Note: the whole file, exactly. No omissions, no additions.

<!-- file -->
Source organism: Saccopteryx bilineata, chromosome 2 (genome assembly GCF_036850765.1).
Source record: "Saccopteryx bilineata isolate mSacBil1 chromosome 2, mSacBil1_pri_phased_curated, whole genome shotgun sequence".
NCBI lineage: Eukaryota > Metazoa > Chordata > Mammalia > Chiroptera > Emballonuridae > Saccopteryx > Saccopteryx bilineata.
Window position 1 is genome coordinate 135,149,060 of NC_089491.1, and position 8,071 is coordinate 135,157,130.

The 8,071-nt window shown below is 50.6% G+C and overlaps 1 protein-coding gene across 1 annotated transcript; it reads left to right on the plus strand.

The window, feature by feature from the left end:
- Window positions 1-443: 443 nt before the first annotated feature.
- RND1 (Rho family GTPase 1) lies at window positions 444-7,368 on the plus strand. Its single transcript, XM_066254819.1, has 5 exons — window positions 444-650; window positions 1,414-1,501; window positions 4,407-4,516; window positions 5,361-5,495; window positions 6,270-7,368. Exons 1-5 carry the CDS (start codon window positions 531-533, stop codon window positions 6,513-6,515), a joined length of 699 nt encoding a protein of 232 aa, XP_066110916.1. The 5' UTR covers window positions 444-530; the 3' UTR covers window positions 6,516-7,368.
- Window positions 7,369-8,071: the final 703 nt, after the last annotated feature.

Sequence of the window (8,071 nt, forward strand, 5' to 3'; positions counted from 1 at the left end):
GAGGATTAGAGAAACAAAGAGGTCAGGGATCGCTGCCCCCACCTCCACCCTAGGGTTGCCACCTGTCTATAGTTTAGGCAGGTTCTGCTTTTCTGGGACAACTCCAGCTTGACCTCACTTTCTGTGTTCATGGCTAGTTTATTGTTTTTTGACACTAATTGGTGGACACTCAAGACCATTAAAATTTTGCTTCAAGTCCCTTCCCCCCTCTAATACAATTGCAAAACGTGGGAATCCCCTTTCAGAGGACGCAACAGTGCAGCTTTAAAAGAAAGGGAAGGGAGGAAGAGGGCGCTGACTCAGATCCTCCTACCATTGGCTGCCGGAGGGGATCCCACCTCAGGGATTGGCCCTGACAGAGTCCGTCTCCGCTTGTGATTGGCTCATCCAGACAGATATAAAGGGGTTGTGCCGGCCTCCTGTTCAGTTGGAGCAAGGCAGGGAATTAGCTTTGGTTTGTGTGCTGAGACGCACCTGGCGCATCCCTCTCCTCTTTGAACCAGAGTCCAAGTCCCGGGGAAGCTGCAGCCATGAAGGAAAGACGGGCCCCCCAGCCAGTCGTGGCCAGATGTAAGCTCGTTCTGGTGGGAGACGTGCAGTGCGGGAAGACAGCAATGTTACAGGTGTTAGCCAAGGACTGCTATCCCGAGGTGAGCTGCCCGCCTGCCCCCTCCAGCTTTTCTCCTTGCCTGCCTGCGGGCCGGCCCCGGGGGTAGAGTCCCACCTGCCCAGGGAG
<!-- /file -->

Source organism: Saccopteryx bilineata, chromosome 2 (genome assembly GCF_036850765.1).
Source record: "Saccopteryx bilineata isolate mSacBil1 chromosome 2, mSacBil1_pri_phased_curated, whole genome shotgun sequence".
NCBI lineage: Eukaryota > Metazoa > Chordata > Mammalia > Chiroptera > Emballonuridae > Saccopteryx > Saccopteryx bilineata.
Window position 1 is genome coordinate 135,149,060 of NC_089491.1, and position 8,071 is coordinate 135,157,130.

The 8,071-nt window shown below is 50.6% G+C and overlaps 1 protein-coding gene across 1 annotated transcript; it reads left to right on the plus strand.

The window, feature by feature from the left end:
- Window positions 1-443: 443 nt before the first annotated feature.
- RND1 (Rho family GTPase 1) lies at window positions 444-7,368 on the plus strand. Its single transcript, XM_066254819.1, has 5 exons — window positions 444-650; window positions 1,414-1,501; window positions 4,407-4,516; window positions 5,361-5,495; window positions 6,270-7,368. Exons 1-5 carry the CDS (start codon window positions 531-533, stop codon window positions 6,513-6,515), a joined length of 699 nt encoding a protein of 232 aa, XP_066110916.1. The 5' UTR covers window positions 444-530; the 3' UTR covers window positions 6,516-7,368.
- Window positions 7,369-8,071: the final 703 nt, after the last annotated feature.

Sequence of the window (8,071 nt, forward strand, 5' to 3'; positions counted from 1 at the left end):
GAGGATTAGAGAAACAAAGAGGTCAGGGATCGCTGCCCCCACCTCCACCCTAGGGTTGCCACCTGTCTATAGTTTAGGCAGGTTCTGCTTTTCTGGGACAACTCCAGCTTGACCTCACTTTCTGTGTTCATGGCTAGTTTATTGTTTTTTGACACTAATTGGTGGACACTCAAGACCATTAAAATTTTGCTTCAAGTCCCTTCCCCCCTCTAATACAATTGCAAAACGTGGGAATCCCCTTTCAGAGGACGCAACAGTGCAGCTTTAAAAGAAAGGGAAGGGAGGAAGAGGGCGCTGACTCAGATCCTCCTACCATTGGCTGCCGGAGGGGATCCCACCTCAGGGATTGGCCCTGACAGAGTCCGTCTCCGCTTGTGATTGGCTCATCCAGACAGATATAAAGGGGTTGTGCCGGCCTCCTGTTCAGTTGGAGCAAGGCAGGGAATTAGCTTTGGTTTGTGTGCTGAGACGCACCTGGCGCATCCCTCTCCTCTTTGAACCAGAGTCCAAGTCCCGGGGAAGCTGCAGCCATGAAGGAAAGACGGGCCCCCCAGCCAGTCGTGGCCAGATGTAAGCTCGTTCTGGTGGGAGACGTGCAGTGCGGGAAGACAGCAATGTTACAGGTGTTAGCCAAGGACTGCTATCCCGAGGTGAGCTGCCCGCCTGCCCCCTCCAGCTTTTCTCCTTGCCTGCCTGCGGGCCGGCCCCGGGGGTAGAGTCCCACCTGCCCAGGGAG